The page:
Hachette Book Group (AU)
This price was set by the publisher.
Wish You Were Here Kindle Edition
Kindle Monthly Deals
New deals each month starting at $1.49. Learn more
An observant offering, Heat
This book explores the strength of friendship, getting older and settling down with forthright honesty and humour. Wise, witty and with endearing characters, this is a feel-good read with lots of laughs., Woman
The prolific Mike Gayle knows a thing or two about the male psyche, and how not even an extended adolescence will prevent the pain from catching up in the end., Herald
If we needed more proof that men don't think like women, then Wish You Were Here delivers it in extra strength doses . . . A fun story of three 30 somethings as they come to rueful - and thankful - realisation that they are no longer 18., Candis
This book makes great beach reading . . . A heartwarming and funny tale., Love It!
A delightfully witty tale, Star --This text refers to an out of print or unavailable edition of this title.
About the Author
Mike Gayle was born and raised in Birmingham. After graduating from Salford University with a degree in Sociology, he moved to London to pursue a career in journalism and worked as a Features Editor and agony uncle. He has written for a variety of publications including The Sunday Times, the Guardian and Cosmopolitan.
Mike became a full time novelist in 1997 following the publication of his Sunday Times top ten bestseller My Legendary Girlfriend, which was hailed by the Independent as 'full of belly laughs and painfully acute observations,' and by The Times as 'a funny, frank account of a hopeless romantic'. Since then he has written thirteen novels including Mr Commitment, Turning Thirty and The Man I Think I Know. His books have been translated into more than thirty languages.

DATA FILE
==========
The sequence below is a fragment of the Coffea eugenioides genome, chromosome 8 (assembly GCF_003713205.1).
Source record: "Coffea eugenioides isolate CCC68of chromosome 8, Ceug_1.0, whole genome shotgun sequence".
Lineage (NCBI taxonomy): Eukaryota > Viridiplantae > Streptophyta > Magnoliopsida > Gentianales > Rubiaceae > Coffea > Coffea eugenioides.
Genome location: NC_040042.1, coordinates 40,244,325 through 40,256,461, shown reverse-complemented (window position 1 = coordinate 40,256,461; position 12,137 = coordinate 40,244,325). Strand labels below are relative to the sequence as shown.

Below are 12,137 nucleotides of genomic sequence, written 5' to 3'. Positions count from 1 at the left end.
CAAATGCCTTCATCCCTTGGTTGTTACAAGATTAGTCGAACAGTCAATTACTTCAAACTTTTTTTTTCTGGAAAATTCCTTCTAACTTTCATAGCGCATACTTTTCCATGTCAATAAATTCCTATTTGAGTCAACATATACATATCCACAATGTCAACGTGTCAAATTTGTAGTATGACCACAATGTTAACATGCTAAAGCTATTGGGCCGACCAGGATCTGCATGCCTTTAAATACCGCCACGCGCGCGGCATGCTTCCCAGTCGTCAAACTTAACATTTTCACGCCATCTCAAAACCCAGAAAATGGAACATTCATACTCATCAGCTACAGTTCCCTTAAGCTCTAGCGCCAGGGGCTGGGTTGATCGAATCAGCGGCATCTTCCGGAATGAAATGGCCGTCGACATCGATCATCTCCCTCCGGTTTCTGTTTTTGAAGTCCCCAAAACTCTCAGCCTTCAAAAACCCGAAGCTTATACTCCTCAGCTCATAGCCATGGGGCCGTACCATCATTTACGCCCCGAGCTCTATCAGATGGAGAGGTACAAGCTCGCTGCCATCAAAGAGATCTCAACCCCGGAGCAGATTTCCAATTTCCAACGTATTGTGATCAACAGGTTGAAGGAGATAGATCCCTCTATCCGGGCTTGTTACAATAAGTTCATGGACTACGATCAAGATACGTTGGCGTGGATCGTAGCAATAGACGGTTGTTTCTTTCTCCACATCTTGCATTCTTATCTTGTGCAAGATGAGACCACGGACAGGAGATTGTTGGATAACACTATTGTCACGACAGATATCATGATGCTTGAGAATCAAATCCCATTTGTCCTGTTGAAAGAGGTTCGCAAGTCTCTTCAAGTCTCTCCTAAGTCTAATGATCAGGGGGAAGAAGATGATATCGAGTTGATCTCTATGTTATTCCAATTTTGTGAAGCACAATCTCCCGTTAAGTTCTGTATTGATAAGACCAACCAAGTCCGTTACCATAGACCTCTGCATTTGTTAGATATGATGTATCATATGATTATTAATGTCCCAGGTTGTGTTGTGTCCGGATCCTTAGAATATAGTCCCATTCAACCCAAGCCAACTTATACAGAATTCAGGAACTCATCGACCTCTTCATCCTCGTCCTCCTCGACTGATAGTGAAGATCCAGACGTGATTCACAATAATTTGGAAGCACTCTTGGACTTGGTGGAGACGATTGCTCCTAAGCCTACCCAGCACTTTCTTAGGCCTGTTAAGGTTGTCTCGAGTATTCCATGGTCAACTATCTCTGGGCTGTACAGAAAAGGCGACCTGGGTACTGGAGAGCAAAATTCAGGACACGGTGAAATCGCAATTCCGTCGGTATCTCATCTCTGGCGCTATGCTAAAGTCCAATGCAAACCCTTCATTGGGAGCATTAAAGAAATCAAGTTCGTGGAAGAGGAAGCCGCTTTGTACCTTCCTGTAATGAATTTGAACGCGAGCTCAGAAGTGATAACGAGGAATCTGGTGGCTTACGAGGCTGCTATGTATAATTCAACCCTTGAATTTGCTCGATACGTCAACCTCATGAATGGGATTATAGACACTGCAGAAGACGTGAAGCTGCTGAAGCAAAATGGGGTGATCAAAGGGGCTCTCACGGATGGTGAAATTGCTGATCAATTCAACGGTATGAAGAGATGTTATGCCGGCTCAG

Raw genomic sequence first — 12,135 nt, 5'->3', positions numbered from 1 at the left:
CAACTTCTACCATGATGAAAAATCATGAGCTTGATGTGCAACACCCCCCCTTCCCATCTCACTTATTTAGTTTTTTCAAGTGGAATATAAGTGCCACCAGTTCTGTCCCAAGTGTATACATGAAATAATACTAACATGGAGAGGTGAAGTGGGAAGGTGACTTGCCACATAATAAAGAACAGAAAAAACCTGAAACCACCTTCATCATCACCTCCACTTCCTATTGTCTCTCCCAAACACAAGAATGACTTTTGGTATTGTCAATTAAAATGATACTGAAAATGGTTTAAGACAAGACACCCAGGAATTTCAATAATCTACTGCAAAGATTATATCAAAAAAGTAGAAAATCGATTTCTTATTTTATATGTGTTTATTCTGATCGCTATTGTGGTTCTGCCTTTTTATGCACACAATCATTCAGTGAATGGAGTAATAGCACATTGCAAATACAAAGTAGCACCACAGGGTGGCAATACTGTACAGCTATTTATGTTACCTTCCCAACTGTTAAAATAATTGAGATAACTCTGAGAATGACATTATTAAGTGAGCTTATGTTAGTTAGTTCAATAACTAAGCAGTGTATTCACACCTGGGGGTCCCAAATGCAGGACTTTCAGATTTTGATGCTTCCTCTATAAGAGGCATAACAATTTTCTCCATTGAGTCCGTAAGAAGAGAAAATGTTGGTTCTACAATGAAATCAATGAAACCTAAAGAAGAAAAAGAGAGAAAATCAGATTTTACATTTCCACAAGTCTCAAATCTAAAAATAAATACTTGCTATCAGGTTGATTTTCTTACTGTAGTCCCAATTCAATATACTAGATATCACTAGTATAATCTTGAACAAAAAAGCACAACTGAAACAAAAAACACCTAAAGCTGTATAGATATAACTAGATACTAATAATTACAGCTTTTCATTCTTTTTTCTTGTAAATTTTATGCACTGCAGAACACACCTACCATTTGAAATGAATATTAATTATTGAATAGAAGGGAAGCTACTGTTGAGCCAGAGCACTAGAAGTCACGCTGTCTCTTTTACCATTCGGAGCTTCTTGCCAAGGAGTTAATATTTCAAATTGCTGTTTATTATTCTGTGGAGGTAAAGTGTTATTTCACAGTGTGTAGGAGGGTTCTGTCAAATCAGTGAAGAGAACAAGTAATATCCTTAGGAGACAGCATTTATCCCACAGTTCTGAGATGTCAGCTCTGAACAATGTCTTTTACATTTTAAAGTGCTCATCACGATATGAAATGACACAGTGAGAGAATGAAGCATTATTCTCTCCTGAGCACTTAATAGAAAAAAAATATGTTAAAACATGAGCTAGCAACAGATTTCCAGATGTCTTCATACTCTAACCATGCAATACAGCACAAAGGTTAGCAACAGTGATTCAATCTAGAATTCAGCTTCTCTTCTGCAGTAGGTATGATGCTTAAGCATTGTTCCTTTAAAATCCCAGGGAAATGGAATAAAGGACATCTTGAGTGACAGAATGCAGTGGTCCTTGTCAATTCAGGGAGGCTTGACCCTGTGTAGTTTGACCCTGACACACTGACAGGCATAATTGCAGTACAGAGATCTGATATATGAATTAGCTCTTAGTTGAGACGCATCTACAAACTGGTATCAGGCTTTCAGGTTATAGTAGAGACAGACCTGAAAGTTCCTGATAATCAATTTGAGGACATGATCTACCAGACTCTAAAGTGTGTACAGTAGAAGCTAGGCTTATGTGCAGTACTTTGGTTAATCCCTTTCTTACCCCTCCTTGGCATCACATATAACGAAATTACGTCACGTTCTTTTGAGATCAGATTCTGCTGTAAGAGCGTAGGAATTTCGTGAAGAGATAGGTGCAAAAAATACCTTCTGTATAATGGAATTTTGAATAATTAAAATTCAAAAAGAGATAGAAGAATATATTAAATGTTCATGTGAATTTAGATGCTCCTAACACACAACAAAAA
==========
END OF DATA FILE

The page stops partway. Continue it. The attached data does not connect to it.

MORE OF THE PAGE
You can find him online at mikegayle.co.uk and on Twitter @mikegayle.
- File Size : 2353 KB
- Word Wise : Enabled
- Print Length : 385 pages
- Publisher : Hodder & Stoughton (20 December 2012)
- ASIN : B00BM7XU02
- Language: : English
- X-Ray : Not Enabled
- Screen Reader : Supported
- Enhanced Typesetting : Enabled
- Text-to-Speech : Enabled
- Best Sellers Rank: 482,687 in Kindle Store (See Top 100 in Kindle Store)
- Customer Reviews:
Review this product
Top reviews from other countries
Firstly, for much of the novel, nothing actually happens. We only get plot points starting to kick in about halfway through the narrative. Now, of course a novel does not HAVE to be plot-driven but this one clearly is; the characters are far too vaguely drawn for it to be anything else.
Secondly, the characters are utterly unconvincing as people. Heck, the central three men aren’t even convincing as men. At one point, Charlie (or should that be Charlotte) gets a hankering for some ‘retail therapy’. Seriously? A bloke on holiday in Crete – sun, sea, booze, birds – and he wants to go SHOPPING? He then agonises about what he’s wearing “My back-up ensemble, a pair of beige trousers and a white patterned shirt, had never been matched together before and though technically they should have had no trouble getting on together, for some reason the whole thing didn’t quite work.” Later, he complains about being “left on his own” for a day. Really, fella, dry your eyes and strap on a pair. The other two male characters are equally needy and the trio just don’t engage with each other as men do. I expected them to have a night in watching Dirty Dancing, drinking Cosmopolitans and experimenting with make-up. I know we’re meant to be all metrosexual these days but there’s a certain honesty and directness (and clumsiness) about how men relate to each other and it’s just not reflected in this book.
Thirdly, there are some odd factual errors. Gayle describes a Greek taxi driver as surly and resentful. When this same driver deposits Charlie and Tom in a village for the evening, the locals scrutinise the exotic incomers with suspicion. This is nonsense. Anyone who has visited Greece knows that they are some of the most friendly, courteous, welcoming folk in Europe. Gayle also seems to think that the cathedral in Heraklion is Roman Catholic. I have no words.
The closest I came to feeling any sympathy for any of the characters was when it transpired that Charlie had taken only three books on holiday with him. And one of them was by Dan Brown. The humanity.
As a literary experience, this is like reading a novel length version of one of those short stories in women’s magazines, written by someone who’s been on a creative writing course in the Lake District. Don’t get me wrong; there’s some good chick lit out there – Me Before You was a book group choice recently and it was rather good. Mike Gayle seems to have carved himself out a niche in the beach read market and good luck to him but he’s not for me.